All great crusades must begin with a single rally.
So there was Richard Edward (Richie) Peck, 56, Texas-trained minister and self-employed "servant of humanity" based in La Mesa, beginning his quest for the presidency of the United States by appearing at the Organ Pavilion in Balboa Park.
Attendance was modest. This despite Peck's little blue flyers announcing that he has "consistently cogitated on ways and means to have in existence Peace and Plenty for all."
Peck is not discouraged. These things take time.
"I got several new supporters, particularly from homeless people. And I got an interview with \o7 you\f7 ."
He has special powers not found in your average candidate. He can, for example, read "energy fields," a skill that might prove handy when dealing with those congressional egoists.
"In my energy scan, I'm actually able to see what some call the fourth Dimension, which is pure energy. By looking at people, I can tell what they're thinking and what their hang-ups are, by their energy pattern. It's something I only do with permission."
He's against Social Security, welfare, space research and farm subsidies. He's against most government.
He once worked the assembly line in manufacturing plants, but has been without a paying job for 14 years. There's some family money. His mother lives nearby.
Although a political novice, he wants to use the latest techniques. A video; a 900-number; a campaign organization shaped like an Amway pyramid.
"It's like Amway but in reverse. With Amway, you start with the top person and then everyone underneath. With this, it'll start at the bottom and work up."
Campaigning costs money. He hopes to sell copies of his sayings (sample: "Only in the state of innocence provided in perfected love will we have fully accessed our potential.") and his artwork.
His artwork looks like spin-art done at the county fair.
"Some people call it Impressionist. I call it intuitive. I put myself in a special mental frame and let my hands and body do the rest."
He thinks he'll win and is already pondering what to wear to his inauguration.
He's considering a pink tuxedo.
Things to review.
* Who says the young hate politics?
When the Board of Supervisors last week dealt with the volatile issue of rent control for mobile home parks, space in the audience was limited.
Both sides (owners-managers vs. mostly elderly tenants) massed their troops before the door opened.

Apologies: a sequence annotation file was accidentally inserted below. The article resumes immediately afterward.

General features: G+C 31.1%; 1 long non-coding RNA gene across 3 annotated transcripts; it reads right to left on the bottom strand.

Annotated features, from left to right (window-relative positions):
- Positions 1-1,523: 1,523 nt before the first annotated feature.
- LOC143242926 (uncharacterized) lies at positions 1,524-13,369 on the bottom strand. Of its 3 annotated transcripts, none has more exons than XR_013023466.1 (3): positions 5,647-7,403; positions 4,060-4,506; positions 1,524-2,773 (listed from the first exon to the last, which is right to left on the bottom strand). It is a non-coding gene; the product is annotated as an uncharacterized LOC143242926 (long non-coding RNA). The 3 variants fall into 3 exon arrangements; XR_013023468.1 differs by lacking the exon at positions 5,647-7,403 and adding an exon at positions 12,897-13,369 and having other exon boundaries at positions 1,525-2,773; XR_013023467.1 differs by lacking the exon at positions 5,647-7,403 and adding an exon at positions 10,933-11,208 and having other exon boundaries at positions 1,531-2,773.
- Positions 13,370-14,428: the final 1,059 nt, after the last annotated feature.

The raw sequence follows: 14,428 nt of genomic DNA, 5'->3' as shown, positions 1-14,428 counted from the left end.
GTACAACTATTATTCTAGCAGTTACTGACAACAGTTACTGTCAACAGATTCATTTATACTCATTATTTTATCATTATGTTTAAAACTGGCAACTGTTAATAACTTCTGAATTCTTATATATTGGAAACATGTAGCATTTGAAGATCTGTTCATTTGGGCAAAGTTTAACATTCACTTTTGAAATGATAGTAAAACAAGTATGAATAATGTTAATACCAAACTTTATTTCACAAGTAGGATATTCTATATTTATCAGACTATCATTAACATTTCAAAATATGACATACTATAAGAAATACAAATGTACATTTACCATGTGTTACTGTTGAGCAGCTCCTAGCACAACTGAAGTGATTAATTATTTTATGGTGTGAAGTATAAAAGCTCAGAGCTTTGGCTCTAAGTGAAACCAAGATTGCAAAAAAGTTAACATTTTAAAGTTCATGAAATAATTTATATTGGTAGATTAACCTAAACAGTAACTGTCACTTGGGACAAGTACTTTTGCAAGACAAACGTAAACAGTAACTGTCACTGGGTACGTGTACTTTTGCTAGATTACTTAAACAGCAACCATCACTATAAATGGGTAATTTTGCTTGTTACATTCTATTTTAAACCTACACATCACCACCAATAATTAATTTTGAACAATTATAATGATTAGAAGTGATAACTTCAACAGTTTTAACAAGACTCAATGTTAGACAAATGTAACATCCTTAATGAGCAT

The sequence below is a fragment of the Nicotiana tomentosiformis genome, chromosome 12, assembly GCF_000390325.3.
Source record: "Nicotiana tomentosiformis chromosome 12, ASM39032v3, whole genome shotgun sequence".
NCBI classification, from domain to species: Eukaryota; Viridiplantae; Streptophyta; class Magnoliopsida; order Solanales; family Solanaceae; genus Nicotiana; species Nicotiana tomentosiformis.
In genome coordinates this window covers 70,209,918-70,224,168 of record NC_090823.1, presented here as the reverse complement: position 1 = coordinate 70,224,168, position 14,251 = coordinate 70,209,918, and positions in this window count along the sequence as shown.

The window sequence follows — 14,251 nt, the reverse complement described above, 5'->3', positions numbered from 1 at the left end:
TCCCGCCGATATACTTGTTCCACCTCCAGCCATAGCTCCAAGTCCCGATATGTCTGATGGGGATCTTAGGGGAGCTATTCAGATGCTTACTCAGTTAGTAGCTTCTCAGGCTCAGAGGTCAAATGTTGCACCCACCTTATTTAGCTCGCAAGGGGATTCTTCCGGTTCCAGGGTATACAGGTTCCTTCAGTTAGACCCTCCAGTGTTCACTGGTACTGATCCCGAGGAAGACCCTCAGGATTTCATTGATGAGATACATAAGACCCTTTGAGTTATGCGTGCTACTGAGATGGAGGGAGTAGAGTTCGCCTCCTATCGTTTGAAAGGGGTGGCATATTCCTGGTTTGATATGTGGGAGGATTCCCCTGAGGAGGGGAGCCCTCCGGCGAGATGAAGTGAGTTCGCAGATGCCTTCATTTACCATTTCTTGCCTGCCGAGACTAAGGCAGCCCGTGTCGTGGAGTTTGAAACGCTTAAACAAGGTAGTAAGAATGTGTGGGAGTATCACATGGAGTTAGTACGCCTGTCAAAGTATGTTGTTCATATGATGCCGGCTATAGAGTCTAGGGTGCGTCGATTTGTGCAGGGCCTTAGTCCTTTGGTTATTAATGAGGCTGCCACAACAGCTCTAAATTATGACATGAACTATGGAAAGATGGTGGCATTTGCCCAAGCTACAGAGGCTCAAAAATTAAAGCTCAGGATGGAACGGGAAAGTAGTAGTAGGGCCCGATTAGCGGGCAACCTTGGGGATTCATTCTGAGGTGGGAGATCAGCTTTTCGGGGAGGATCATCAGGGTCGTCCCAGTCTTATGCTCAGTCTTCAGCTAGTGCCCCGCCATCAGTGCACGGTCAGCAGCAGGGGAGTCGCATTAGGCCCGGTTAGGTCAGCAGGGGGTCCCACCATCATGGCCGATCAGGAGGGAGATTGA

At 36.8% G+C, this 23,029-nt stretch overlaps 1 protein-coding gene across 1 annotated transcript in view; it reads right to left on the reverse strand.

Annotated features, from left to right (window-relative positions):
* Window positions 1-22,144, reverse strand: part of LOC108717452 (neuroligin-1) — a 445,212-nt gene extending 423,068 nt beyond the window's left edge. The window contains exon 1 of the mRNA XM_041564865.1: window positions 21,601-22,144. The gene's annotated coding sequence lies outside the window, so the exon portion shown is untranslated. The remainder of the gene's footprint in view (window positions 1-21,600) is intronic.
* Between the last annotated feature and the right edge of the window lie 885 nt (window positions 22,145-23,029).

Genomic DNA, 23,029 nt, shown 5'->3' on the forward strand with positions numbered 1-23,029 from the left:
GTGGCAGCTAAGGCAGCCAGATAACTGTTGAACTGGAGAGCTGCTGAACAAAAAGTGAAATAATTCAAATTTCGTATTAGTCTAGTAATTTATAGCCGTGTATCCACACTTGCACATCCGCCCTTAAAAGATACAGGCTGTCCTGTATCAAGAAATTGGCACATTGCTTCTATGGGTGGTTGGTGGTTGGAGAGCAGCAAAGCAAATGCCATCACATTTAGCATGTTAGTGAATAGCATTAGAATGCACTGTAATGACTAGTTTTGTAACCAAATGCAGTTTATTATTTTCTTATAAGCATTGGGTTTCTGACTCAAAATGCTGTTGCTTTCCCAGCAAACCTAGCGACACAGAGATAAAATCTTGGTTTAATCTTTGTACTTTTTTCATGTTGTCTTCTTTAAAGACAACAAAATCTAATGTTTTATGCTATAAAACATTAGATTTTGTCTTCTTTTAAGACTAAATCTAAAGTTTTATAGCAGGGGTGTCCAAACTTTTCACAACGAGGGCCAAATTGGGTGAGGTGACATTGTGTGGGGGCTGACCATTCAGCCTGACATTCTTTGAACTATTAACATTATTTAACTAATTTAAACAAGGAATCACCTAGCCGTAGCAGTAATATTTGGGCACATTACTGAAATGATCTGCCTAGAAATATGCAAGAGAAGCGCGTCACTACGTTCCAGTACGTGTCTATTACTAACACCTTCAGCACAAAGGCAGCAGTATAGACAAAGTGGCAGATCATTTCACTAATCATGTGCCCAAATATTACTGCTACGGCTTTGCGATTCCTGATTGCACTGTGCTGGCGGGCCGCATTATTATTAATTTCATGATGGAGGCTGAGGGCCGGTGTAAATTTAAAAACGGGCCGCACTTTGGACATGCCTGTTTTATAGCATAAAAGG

But the park owners-managers came equipped with a secret weapon: two dozen teen-agers hired to sprint to front-row seats, then hold them for late arrivals.
"Whoever thought of it, it was a good idea," said Richard Ybarra, lobbyist for the Western Mobilehome Assn. He adds that the teen-agers were given doughnuts and "a small stipend."
Must have been a good investment: The supervisors rejected a request to put a measure on the ballot.
* John Frieda, hairstylist to Princess Diana, has just been booked as the headliner (hair-liner?) for the Beautyways convention here.
* Chris Cameron at City Hall thinks she's seen the ultimate warning about careful driving.
A large sign on a large truck: "Please Drive Safely."
The truck was carrying caskets.
* Look for Susan Golding to get the mayoral endorsement of the San Diego Police Officers Assn.
* The July edition of Inside Detective magazine has a story by Chula Vista Police Detective Tom Basinski, "Detective Diary: Three Cons And a Cop," about the breakup of a "Jamaican switch" ring.
Don't look for it to become a movie:
"The Chula Vista cops are not like television cops. There were no squealing tires. There were no cops leaping over the fenders of cars with their guns in the two-handed 'Lethal Weapon I & II' grip."
* Bumper sticker, seen in parking lot of Balboa Park: "Artistically driven."
For the Non-Traditional Dad
It's come to this.
Among the items for sale in the Father's Day display at the Broadway in Fashion Valley, along with the wallets and ties: earrings.